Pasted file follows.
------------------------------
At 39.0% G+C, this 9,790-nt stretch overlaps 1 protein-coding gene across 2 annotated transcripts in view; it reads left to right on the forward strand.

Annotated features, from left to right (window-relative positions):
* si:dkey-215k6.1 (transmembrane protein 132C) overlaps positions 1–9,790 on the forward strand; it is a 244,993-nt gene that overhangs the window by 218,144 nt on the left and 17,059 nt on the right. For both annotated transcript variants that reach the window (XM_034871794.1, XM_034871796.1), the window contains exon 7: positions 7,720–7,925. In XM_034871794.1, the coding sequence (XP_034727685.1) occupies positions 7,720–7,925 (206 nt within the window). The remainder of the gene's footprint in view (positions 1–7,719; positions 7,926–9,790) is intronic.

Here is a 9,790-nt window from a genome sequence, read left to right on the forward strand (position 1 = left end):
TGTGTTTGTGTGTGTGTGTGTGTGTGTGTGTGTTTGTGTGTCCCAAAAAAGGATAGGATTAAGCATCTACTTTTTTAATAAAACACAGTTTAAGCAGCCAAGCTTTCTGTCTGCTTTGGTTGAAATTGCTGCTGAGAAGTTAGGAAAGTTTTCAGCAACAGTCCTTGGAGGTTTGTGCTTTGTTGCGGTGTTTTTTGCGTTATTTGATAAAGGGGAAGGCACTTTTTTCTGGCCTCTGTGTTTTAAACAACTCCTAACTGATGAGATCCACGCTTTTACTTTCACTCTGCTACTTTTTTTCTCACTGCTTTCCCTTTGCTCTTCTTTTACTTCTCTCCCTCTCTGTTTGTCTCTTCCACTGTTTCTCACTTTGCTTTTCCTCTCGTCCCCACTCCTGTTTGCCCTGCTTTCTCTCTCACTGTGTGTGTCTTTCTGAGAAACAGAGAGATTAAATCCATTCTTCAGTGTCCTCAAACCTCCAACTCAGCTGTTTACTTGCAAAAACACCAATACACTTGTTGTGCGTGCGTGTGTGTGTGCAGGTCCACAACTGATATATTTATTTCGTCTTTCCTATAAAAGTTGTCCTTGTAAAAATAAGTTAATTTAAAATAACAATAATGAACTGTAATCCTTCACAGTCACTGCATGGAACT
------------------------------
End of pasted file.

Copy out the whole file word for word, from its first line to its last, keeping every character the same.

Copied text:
At 39.0% G+C, this 9,790-nt stretch overlaps 1 protein-coding gene across 2 annotated transcripts in view; it reads left to right on the forward strand.

Annotated features, from left to right (window-relative positions):
* si:dkey-215k6.1 (transmembrane protein 132C) overlaps positions 1–9,790 on the forward strand; it is a 244,993-nt gene that overhangs the window by 218,144 nt on the left and 17,059 nt on the right. For both annotated transcript variants that reach the window (XM_034871794.1, XM_034871796.1), the window contains exon 7: positions 7,720–7,925. In XM_034871794.1, the coding sequence (XP_034727685.1) occupies positions 7,720–7,925 (206 nt within the window). The remainder of the gene's footprint in view (positions 1–7,719; positions 7,926–9,790) is intronic.

Here is a 9,790-nt window from a genome sequence, read left to right on the forward strand (position 1 = left end):
TGTGTTTGTGTGTGTGTGTGTGTGTGTGTGTGTTTGTGTGTCCCAAAAAAGGATAGGATTAAGCATCTACTTTTTTAATAAAACACAGTTTAAGCAGCCAAGCTTTCTGTCTGCTTTGGTTGAAATTGCTGCTGAGAAGTTAGGAAAGTTTTCAGCAACAGTCCTTGGAGGTTTGTGCTTTGTTGCGGTGTTTTTTGCGTTATTTGATAAAGGGGAAGGCACTTTTTTCTGGCCTCTGTGTTTTAAACAACTCCTAACTGATGAGATCCACGCTTTTACTTTCACTCTGCTACTTTTTTTCTCACTGCTTTCCCTTTGCTCTTCTTTTACTTCTCTCCCTCTCTGTTTGTCTCTTCCACTGTTTCTCACTTTGCTTTTCCTCTCGTCCCCACTCCTGTTTGCCCTGCTTTCTCTCTCACTGTGTGTGTCTTTCTGAGAAACAGAGAGATTAAATCCATTCTTCAGTGTCCTCAAACCTCCAACTCAGCTGTTTACTTGCAAAAACACCAATACACTTGTTGTGCGTGCGTGTGTGTGTGCAGGTCCACAACTGATATATTTATTTCGTCTTTCCTATAAAAGTTGTCCTTGTAAAAATAAGTTAATTTAAAATAACAATAATGAACTGTAATCCTTCACAGTCACTGCATGGAACT